This post was first published four years ago, but deserves revisiting – it’s a marvellous way to dress up chicken, but can also flavour lamb cutlets.
Don’t be alarmed by the garish yellow pigment in this finished meal: Yoghurt is a superb tenderiser for meat and adds a subtlety to meat not always associated with spicy foods.
Mix dried spices into yoghurt, then marinate chicken pieces for a delicious change to the everyday. This flavour base is Moroccan-inspired, but you can just as easily add turmeric, chilli, cardamom, coriander and fennel seeds for a curry based spice rub. Continue reading Day 8 – Chicken with Spicy Yoghurt
In the middle of a heatwave that bore down on the country and threatened to press us all down with suffocating radiant pressure, when firies were on high alert and Tasmania burned and when the heat crept up through the floorboards and into the wall cavities of the house, I called for a Family Meal.
It was forty three degrees outside but I was desperate. In truth, none of us, mother or child, could remember the last time the three of us had sat down at the same time to Eat Mum’s Food.
Aiming for unashamed sentimentality and going for the populist vote, I decided on lamb for mains and mango for dessert. Then I went shopping for something that could both fit into a tight budget and not add to the heat of the day.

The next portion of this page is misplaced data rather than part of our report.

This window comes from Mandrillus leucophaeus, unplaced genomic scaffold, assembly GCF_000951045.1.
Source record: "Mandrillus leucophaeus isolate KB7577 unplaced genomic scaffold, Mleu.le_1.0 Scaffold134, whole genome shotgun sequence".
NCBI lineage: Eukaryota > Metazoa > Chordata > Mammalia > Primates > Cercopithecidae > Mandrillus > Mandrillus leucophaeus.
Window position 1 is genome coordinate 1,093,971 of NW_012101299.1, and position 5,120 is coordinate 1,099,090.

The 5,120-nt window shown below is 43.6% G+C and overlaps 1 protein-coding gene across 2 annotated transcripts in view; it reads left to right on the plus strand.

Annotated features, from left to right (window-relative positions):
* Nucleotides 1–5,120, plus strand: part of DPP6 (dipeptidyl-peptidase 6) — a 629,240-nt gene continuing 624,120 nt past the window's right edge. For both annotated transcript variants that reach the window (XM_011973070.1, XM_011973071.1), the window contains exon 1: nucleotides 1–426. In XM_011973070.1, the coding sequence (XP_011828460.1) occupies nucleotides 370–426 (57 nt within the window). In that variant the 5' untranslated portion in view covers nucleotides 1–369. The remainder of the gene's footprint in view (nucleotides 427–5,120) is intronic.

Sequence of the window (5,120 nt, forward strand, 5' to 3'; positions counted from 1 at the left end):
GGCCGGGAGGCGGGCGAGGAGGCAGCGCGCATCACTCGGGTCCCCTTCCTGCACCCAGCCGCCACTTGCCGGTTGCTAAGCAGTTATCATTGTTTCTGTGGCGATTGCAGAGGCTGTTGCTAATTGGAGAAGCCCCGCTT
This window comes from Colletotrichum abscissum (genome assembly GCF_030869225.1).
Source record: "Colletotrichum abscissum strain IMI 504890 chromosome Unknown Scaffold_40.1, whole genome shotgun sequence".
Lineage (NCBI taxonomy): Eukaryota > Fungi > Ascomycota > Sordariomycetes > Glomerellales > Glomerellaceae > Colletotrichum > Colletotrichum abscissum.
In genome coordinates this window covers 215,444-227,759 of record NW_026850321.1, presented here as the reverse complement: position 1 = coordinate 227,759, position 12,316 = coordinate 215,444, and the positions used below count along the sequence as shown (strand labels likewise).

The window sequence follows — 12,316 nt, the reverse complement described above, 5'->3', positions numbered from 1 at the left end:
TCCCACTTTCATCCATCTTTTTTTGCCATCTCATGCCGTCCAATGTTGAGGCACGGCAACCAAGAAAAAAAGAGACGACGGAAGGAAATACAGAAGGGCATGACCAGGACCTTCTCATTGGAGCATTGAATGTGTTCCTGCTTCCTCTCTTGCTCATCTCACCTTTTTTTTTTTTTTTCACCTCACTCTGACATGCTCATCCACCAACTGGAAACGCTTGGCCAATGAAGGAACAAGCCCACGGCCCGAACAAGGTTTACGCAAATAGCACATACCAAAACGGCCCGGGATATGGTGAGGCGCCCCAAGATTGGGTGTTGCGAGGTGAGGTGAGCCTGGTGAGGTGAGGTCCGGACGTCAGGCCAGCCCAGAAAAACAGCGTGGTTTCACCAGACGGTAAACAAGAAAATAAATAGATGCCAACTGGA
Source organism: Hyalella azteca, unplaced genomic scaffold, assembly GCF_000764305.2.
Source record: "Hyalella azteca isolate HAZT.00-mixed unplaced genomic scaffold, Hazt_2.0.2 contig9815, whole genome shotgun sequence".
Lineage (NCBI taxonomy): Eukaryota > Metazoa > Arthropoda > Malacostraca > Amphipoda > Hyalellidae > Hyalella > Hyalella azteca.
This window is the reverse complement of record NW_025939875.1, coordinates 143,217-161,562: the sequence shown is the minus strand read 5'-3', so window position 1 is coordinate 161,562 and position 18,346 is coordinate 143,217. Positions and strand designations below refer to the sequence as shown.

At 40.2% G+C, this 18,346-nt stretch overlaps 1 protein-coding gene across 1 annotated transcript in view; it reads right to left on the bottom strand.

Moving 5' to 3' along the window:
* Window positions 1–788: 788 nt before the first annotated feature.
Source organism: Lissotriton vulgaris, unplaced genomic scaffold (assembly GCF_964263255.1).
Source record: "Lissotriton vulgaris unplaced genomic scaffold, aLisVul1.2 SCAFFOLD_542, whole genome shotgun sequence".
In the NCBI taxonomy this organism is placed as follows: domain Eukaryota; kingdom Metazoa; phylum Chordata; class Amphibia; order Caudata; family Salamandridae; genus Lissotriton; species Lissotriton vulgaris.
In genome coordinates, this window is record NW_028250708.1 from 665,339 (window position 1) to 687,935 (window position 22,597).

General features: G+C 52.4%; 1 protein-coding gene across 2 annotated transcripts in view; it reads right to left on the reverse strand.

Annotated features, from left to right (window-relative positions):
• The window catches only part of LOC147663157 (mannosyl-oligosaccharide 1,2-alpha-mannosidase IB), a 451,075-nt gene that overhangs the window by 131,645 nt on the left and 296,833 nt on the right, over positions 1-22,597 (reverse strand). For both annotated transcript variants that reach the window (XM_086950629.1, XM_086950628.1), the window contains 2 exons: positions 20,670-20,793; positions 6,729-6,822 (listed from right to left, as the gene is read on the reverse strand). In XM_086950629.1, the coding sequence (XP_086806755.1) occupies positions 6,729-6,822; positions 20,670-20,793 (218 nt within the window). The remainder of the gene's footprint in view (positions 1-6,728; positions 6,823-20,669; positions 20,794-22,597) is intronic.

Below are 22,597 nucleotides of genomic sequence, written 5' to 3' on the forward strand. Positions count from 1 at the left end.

Lamb rarely makes it onto this website mainly because of price, but I found 500g of lamb mince for $5.00 that then made 12 koftas, enough for 4 people. A double amount of koftas will easily feed six greedy people or a few hungry teenagers.
Continue reading Day 2 – Lamb Koftas with Tzatziki
There is something tremendously reassuring about a well-made and reliable cake recipe. The more we are bombarded with confectionery creations from world-beating pastry chefs, the more we are coerced by TV shows into thinking that old-fashioned nanna recipes are naff, the more I am convinced that cakes like this need to be made every weekend. Forever.
This lemon cake is how it should be. There’s a tremendous punch of flavour from lemons here but it’s offset nicely by yoghurt which makes the texture incredibly soft. Best of all it has a beautiful syrup that leaves you licking your fingers with eagerness to savour the very last crumbs on your plate. It’s that good.
Continue reading Sweet Treats – Lemon Drizzle Cake
Making your own yoghurt is a very popular money-saving activity for thrifty cooks, but in this country we tend to stick to commercial thickening agents available on supermarket shelves to give us a home-made and cheaper alternative to the commercial yoghurts available.
Then I received an email from Lisa who describes the way her mother and grandmother routinely make their yoghurt and suddenly, I have done away with commercial yoghurts – and yoghurt-making premixed powders – for good.
And all for the cost of a litre of milk.
There’s all sorts of recipes out there – if such a thing as making yoghurt could be described as a recipe – and it can get as technical as you want, but blessedly Lisa has gone for the simple approach. There is no talk of thermometers here, no steaming or bottling, or any need for equipment that you don’t have. Continue reading Basics – Homemade Greek-Style Yoghurt